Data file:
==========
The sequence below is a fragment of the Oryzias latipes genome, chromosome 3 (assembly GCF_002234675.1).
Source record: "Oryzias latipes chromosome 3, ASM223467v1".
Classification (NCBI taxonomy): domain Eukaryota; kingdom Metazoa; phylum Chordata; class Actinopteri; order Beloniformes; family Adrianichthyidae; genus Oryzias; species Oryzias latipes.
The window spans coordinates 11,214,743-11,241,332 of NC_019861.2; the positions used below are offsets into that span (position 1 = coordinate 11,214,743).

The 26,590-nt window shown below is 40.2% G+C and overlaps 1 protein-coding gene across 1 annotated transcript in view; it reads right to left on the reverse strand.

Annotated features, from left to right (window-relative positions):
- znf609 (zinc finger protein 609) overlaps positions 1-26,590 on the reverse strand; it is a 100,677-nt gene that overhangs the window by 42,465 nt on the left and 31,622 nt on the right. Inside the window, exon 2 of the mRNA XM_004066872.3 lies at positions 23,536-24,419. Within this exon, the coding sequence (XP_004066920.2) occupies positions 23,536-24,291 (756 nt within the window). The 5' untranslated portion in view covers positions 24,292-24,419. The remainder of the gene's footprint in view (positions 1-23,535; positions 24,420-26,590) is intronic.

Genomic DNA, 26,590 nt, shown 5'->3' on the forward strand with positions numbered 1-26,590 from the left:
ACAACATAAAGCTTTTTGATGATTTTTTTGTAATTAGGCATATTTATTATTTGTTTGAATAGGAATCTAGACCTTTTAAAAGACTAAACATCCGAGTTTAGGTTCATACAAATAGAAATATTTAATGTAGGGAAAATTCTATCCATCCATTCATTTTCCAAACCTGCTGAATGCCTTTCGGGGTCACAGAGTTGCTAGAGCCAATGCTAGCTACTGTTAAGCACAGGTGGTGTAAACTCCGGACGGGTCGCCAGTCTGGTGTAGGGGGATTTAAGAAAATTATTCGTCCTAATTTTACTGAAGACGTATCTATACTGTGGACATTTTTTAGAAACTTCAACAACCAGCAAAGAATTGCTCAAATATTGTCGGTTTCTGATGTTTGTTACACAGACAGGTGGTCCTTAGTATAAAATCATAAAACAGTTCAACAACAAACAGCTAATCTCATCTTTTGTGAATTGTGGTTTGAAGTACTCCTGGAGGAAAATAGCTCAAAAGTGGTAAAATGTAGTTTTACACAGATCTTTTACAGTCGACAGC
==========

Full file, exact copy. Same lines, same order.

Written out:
The sequence below is a fragment of the Oryzias latipes genome, chromosome 3 (assembly GCF_002234675.1).
Source record: "Oryzias latipes chromosome 3, ASM223467v1".
Classification (NCBI taxonomy): domain Eukaryota; kingdom Metazoa; phylum Chordata; class Actinopteri; order Beloniformes; family Adrianichthyidae; genus Oryzias; species Oryzias latipes.
The window spans coordinates 11,214,743-11,241,332 of NC_019861.2; the positions used below are offsets into that span (position 1 = coordinate 11,214,743).

The 26,590-nt window shown below is 40.2% G+C and overlaps 1 protein-coding gene across 1 annotated transcript in view; it reads right to left on the reverse strand.

Annotated features, from left to right (window-relative positions):
- znf609 (zinc finger protein 609) overlaps positions 1-26,590 on the reverse strand; it is a 100,677-nt gene that overhangs the window by 42,465 nt on the left and 31,622 nt on the right. Inside the window, exon 2 of the mRNA XM_004066872.3 lies at positions 23,536-24,419. Within this exon, the coding sequence (XP_004066920.2) occupies positions 23,536-24,291 (756 nt within the window). The 5' untranslated portion in view covers positions 24,292-24,419. The remainder of the gene's footprint in view (positions 1-23,535; positions 24,420-26,590) is intronic.

Genomic DNA, 26,590 nt, shown 5'->3' on the forward strand with positions numbered 1-26,590 from the left:
ACAACATAAAGCTTTTTGATGATTTTTTTGTAATTAGGCATATTTATTATTTGTTTGAATAGGAATCTAGACCTTTTAAAAGACTAAACATCCGAGTTTAGGTTCATACAAATAGAAATATTTAATGTAGGGAAAATTCTATCCATCCATTCATTTTCCAAACCTGCTGAATGCCTTTCGGGGTCACAGAGTTGCTAGAGCCAATGCTAGCTACTGTTAAGCACAGGTGGTGTAAACTCCGGACGGGTCGCCAGTCTGGTGTAGGGGGATTTAAGAAAATTATTCGTCCTAATTTTACTGAAGACGTATCTATACTGTGGACATTTTTTAGAAACTTCAACAACCAGCAAAGAATTGCTCAAATATTGTCGGTTTCTGATGTTTGTTACACAGACAGGTGGTCCTTAGTATAAAATCATAAAACAGTTCAACAACAAACAGCTAATCTCATCTTTTGTGAATTGTGGTTTGAAGTACTCCTGGAGGAAAATAGCTCAAAAGTGGTAAAATGTAGTTTTACACAGATCTTTTACAGTCGACAGC